With the House passing H.R. 1913, the Local Law Enforcement Hate Crimes Prevention Act of 2009 (by a 249-175 vote), gay groups are cheering. I guess the White House is too; the President had urrged Congress to pass this bill.
While I don’t share the view of social conservatives that such legislation could target churches, I do share the concern of libertarians, particularly legal scholars, who don’t like this bill because it targets thought. It enhances penalties for violent crimes not on their degree of violence, but on the thoughts of the attacker.
If someone beats you up because he hates your sexuality, gender, religion or ethnicity, his punishment is greater than if he beats you up because he doesn’t like you personally, hates your hair color, social standing, appearance or outfit.
While gay groups cheer today a bill that will make little difference in anyone’s life (I have yet to see any research showing that such laws deter violent crime), they should be working harder (as at least one gay group is doing) to repeal a law which has an adverse impact every day gay men and women eager and willing to serve and protect our nation.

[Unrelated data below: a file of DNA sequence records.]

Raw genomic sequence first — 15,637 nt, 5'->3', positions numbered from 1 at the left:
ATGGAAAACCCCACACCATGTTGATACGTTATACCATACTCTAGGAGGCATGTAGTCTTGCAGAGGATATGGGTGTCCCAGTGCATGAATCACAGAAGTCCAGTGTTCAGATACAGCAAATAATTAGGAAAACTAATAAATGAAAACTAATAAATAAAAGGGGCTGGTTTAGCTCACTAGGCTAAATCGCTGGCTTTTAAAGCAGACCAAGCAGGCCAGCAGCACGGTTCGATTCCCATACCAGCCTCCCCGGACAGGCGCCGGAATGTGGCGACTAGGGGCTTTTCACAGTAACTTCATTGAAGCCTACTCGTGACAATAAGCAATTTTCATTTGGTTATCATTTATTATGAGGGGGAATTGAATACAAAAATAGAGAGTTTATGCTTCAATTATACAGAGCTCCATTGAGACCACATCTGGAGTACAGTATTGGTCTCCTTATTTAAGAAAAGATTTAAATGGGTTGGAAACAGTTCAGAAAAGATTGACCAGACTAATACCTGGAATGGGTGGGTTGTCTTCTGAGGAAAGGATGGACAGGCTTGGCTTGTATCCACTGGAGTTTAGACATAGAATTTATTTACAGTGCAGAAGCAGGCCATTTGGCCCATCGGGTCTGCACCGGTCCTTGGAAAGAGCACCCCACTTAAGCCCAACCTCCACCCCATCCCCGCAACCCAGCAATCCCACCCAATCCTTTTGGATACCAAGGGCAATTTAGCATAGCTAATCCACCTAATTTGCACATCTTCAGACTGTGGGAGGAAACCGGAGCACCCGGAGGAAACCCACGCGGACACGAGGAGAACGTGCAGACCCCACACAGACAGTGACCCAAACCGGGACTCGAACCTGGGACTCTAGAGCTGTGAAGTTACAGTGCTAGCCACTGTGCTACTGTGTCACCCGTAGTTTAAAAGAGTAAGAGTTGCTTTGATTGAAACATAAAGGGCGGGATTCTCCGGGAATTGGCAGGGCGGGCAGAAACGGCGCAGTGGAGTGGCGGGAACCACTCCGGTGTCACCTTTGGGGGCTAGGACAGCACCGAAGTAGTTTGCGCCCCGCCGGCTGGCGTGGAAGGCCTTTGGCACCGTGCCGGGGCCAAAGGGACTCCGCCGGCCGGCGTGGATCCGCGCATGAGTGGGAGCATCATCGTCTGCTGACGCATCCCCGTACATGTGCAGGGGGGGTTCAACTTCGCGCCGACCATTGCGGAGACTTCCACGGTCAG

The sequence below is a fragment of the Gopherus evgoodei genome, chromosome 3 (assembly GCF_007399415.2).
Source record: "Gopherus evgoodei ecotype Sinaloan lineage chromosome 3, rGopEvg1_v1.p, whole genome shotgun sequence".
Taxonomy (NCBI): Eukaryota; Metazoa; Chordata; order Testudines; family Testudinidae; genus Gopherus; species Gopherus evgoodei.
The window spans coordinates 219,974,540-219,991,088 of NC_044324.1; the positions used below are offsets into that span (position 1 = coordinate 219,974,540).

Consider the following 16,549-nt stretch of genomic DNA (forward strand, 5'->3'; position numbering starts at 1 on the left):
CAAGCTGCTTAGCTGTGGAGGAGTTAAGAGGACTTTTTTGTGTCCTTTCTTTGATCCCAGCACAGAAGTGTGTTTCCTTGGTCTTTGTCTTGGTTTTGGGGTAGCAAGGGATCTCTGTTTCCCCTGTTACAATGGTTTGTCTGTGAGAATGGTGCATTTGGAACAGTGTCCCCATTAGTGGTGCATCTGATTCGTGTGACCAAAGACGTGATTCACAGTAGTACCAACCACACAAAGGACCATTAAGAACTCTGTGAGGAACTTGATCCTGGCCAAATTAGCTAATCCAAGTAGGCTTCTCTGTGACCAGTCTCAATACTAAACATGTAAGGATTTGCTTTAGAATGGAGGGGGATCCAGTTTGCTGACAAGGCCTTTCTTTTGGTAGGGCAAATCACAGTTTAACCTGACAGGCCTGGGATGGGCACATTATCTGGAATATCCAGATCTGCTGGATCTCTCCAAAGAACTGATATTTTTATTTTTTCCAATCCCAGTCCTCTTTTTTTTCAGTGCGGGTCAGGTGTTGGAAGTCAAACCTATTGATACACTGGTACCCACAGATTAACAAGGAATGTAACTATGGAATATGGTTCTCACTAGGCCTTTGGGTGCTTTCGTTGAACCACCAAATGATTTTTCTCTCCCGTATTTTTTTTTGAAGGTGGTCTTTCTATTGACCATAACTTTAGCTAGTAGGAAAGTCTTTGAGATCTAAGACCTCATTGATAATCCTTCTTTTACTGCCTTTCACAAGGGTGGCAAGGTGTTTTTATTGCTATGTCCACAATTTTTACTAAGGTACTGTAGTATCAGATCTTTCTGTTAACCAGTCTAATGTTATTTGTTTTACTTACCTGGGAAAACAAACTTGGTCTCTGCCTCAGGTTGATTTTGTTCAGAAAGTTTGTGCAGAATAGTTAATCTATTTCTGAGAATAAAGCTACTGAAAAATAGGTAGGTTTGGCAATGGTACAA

The Democratic Congress has delayed consideration of legislation repealing Don’t Ask/Don’t Tell (DADT). The passage of Hate Crimes legislation and the delay of DADT repeal is just a sign of the Democrats’ attitudes toward gays. A lot of symbolism, very little substance.
Repeal of DADT could make a real difference in the lives of a good number of gay Americans while increasing the pool from which our armed forces can draw recruits. Hate Crimes laws do little more than make people feel good that Congress cares about them.
We should all be very suspicions of legislation whose primary goal is to make people feel good.
UPDATE: This legislation is more problematic than initially indicated:
HOUSE APPROVES FEDERAL HATE-CRIME EXPANSION BILL. Jacob Sullum comments: Aside from the usual problems with hate crime laws, which punish people for their ideas by making sentences more severe when the offender harbors politically disfavored antipathies, this bill federalizes another huge swath of crimes that ought to be handled under state law, creating myriad opportunities for double jeopardy by another name.